Another candidate for DNC Chair was just on MSNBC making his case for himself, South Bend, Indiana Mayor Pete Buttigieg. I've never heard of him before. But he closed out with this ....
Look, we've got a fight. We've also got to be fighting for our values. For far too long, Democratic strategy and policy has been organized completely around Republican strategy and policy.
It turns out that Rep. Tom Price, HHS nominee, doesn't like TPM much.
In today's hearing, Sen. Bill Nelson confronted Price with a 2012 story by TPM and another by Politico. The TPM piece was about Price's opposition to a ban on discriminating against people with preexisting conditions. The article was written by former TPMer Sahil Kapur, now of Bloomberg News. Pressed on the article, Price quipped, "Oh, well, now there's a reliable source," before denying the quote. As it happens, Politico had the same quote. TPM's story included a further discussion from an unnamed Price aide on why Price opposed the ban.
Christopher Mims writes Keywords, a weekly column on technology, for The Wall Street Journal. Before joining the Journal in 2014, he was the lead technology reporter for Quartz and has written on science and tech for publications ranging from Technology Review, Smithsonian, Wired, the Atlantic, Slate and other publications. Mims, who has degree in neuroscience and behavioral biology from Emory University, lives in Baltimore. Join him for a live chat on technology, science and innovation on Wednesday January 25 at 1 p.m. If you'd like to participate but don't have Prime, join here.
You probably know about the story. Zeke Miller of Time magazine, part of the White House press pool, incorrectly reported in the White House pool report that the bust of Martin Luther King (first brought into the White House by President Obama) had been removed and replaced with one of Winston Churchill. This turned out to be wrong. A short time later Miller corrected the report. The White House has been using this as proof of media perfidy for the last three days. But on Hannity last night, Kellyanne Conway wildly upped the ante, telling Sean Hannity that Miller is personally responsible for putting her life in danger.
We now have a story from The Washington Post ("The first days inside Trump’s White House: Fury, tumult and a reboot") to match yesterday's from The Times ("Rocky First Weekend for Trump Troubles Even His Top Aides"). They are each a classic type for a major newspaper. Throw your biggest reportorial names at the story, talk to every one and put together an over-arching from-the-inside narrative. They are each fascinating, occasionally comic and in some ways horrifying reads. But there is an underlying, not-made-explicit message to both which is perhaps the most important. We are three days into the administration and the Trump White House leaks not so much like a sieve as a bucket with no bottom.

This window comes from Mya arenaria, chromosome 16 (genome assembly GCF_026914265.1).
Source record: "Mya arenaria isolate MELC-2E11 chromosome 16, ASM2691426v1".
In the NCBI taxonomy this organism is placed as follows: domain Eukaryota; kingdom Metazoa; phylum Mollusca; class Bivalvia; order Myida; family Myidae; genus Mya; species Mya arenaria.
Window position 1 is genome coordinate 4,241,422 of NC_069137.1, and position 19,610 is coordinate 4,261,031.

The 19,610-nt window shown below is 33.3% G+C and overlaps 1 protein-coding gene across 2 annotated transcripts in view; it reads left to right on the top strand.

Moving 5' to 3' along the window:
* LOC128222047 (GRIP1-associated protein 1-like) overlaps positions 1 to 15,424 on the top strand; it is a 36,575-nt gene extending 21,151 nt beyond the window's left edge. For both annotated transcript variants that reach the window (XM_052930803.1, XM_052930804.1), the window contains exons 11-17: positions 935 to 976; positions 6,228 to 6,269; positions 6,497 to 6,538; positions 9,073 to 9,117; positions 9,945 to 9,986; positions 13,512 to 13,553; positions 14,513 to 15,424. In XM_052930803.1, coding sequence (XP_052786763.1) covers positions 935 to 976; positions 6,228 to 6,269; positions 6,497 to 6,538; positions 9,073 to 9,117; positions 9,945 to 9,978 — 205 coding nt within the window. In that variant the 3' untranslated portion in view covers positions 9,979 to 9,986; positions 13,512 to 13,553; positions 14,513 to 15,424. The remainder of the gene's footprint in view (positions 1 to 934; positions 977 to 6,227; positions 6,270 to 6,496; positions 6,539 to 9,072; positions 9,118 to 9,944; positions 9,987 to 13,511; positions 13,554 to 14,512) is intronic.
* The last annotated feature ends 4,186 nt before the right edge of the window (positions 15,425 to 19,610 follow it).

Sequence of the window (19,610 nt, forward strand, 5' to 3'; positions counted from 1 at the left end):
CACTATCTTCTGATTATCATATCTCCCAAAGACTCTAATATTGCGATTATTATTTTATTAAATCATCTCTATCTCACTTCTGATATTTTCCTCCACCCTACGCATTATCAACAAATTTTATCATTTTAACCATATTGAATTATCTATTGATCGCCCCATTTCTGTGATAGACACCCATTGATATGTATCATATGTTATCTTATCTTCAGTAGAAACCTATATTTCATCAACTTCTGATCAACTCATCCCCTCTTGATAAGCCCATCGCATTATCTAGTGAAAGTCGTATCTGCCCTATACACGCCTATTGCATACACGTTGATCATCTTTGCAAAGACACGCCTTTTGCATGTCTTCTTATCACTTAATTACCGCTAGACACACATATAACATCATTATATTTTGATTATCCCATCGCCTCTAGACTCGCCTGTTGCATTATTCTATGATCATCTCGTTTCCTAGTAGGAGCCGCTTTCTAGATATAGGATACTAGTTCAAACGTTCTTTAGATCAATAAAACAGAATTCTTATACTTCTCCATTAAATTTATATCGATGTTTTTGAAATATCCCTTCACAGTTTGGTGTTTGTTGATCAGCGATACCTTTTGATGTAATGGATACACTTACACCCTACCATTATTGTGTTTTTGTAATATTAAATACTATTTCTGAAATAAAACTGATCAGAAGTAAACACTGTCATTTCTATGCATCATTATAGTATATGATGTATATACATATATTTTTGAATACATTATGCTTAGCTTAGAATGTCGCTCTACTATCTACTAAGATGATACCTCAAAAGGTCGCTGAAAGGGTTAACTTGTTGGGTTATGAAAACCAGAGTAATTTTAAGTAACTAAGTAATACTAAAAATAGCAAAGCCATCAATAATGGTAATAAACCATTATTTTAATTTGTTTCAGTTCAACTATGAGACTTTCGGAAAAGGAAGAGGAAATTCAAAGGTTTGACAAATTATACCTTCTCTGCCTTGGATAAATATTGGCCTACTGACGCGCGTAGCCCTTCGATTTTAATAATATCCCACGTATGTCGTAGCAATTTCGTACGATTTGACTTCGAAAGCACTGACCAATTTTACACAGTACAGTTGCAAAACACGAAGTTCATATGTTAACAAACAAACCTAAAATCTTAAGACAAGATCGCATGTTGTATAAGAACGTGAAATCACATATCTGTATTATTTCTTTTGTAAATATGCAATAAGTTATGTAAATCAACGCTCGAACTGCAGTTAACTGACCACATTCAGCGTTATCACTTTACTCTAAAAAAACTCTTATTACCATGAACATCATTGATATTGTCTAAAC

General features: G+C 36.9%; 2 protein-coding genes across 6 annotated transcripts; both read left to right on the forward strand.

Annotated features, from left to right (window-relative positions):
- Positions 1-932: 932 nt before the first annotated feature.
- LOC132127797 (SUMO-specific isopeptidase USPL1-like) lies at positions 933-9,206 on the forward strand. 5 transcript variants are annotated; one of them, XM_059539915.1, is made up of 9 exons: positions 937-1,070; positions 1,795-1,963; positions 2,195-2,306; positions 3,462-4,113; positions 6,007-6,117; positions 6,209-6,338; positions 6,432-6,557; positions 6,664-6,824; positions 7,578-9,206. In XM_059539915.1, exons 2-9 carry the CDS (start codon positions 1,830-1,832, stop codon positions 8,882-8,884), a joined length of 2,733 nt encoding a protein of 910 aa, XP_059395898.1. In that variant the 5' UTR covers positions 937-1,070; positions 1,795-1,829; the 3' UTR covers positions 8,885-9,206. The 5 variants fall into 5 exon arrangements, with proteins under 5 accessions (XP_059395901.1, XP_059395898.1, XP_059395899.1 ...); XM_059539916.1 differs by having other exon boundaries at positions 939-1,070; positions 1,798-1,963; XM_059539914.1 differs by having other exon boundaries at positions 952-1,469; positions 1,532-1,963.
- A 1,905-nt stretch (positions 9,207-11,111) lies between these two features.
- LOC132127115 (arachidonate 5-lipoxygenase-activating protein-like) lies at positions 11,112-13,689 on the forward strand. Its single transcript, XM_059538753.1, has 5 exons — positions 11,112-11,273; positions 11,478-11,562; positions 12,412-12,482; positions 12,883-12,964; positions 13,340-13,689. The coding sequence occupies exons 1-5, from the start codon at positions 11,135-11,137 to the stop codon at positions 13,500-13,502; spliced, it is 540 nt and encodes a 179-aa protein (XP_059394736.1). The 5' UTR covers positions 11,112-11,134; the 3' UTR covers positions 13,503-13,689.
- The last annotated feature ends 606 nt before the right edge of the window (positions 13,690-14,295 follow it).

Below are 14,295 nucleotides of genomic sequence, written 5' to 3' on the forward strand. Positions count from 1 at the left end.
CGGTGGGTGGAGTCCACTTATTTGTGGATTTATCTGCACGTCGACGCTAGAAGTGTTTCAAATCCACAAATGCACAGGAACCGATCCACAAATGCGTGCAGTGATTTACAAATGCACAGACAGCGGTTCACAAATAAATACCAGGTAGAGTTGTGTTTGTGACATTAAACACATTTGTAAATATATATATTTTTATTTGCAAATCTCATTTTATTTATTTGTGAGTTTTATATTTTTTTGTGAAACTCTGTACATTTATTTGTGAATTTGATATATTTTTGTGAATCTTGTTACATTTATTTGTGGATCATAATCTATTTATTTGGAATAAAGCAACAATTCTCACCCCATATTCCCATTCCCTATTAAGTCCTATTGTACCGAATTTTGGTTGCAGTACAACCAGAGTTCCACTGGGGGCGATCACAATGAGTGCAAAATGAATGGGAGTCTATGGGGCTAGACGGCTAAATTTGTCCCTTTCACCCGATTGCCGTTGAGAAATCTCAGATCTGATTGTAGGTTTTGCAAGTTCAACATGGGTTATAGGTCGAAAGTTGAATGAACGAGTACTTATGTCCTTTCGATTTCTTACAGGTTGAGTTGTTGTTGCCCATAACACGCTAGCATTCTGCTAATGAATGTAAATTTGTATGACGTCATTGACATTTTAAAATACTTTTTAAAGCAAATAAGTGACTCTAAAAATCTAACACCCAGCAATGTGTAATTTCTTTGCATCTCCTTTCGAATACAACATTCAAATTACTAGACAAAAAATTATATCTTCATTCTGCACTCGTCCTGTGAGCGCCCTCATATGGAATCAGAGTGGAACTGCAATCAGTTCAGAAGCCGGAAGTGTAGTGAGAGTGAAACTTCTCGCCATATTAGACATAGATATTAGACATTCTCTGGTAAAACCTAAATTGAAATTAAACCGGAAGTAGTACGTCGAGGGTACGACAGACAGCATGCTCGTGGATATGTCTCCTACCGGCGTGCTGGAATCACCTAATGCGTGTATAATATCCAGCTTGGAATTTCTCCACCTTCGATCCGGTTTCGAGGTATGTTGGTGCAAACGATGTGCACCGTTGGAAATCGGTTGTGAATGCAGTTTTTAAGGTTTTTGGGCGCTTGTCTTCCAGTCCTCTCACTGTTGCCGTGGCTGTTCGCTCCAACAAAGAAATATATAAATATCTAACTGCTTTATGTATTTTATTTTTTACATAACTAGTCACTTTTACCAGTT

This is a really critical story on a number of levels. The debate over Obamacare has been shaped to a great extent over the last year by Aetna's decision to withdraw from exchanges in a number of states because, it claimed, it was losing money. But in a ruling today which blocked a proposed merger between Aetna and Humana, federal Judge John D. Bates held that Aetna's claim was bogus. Rather than being a business decision based on the inability to make a profit in those states, Bates ruled that Aetna had withdrawn from Obamacare exchanges at least in part as a strategy to threaten its way out of the anti-trust case.
Is history repeating itself? With Donald Trump's executive order to agencies to waive or delay any part of the Affordable Care Act that imposes a financial or regulatory burden, Obamacare's days appear numbered. The administration has begun a process that could lead to the disintegration of the exchanges even before Congress gets around to repealing the act, and well before it creates a viable replacement. Something very similar happened in Australia forty years ago -- and the results were not good for the conservatives who eliminated their national health system.
In his new announcement about cutting federal regulations, President Trump today said that when a company wants to "do something monstrous and special, you're going to have your approvals really fast."
You've likely seen the overnight headlines: US counter-intelligence agents have been scrutinizing Trump National Security Advisor Michael Flynn's contacts with Russia, both during the presidential campaign and on the crucial date of December 29th, 2016, the day President Obama leveled a series of new sanctions on Russian in response to their election year subversion campaign.
At a reception in the White Housea short time ago, according to the pool report, President Trump spotted FBI Director Comey and called out to him. Comey came over to Trump to shake his hand and then gave Trump a hug before shaking the Vice President's hand.
"He's become more famous than me," said Trump.
Late Update - 10:29 PM: The text above was based on the White House pool report. However, now having watched the video myself, 'hug' seems overstated. More like a pat on the shoulder from Trump and a word in the ear.
There is no precise way to count the number of people in a DC crowd on a given day, though crowd experts have formulas for making pretty good approximations. But we do have very precise numbers on the number of rides taken each day on the DC area subway system (the metro). And it's a decent apples to apples comparison for getting a broad sense of which inauguration crowd was bigger and how they matched up to yesterday's Women's March on Washington. So here are the numbers.
To see a full size version of the chart, click the title of this post.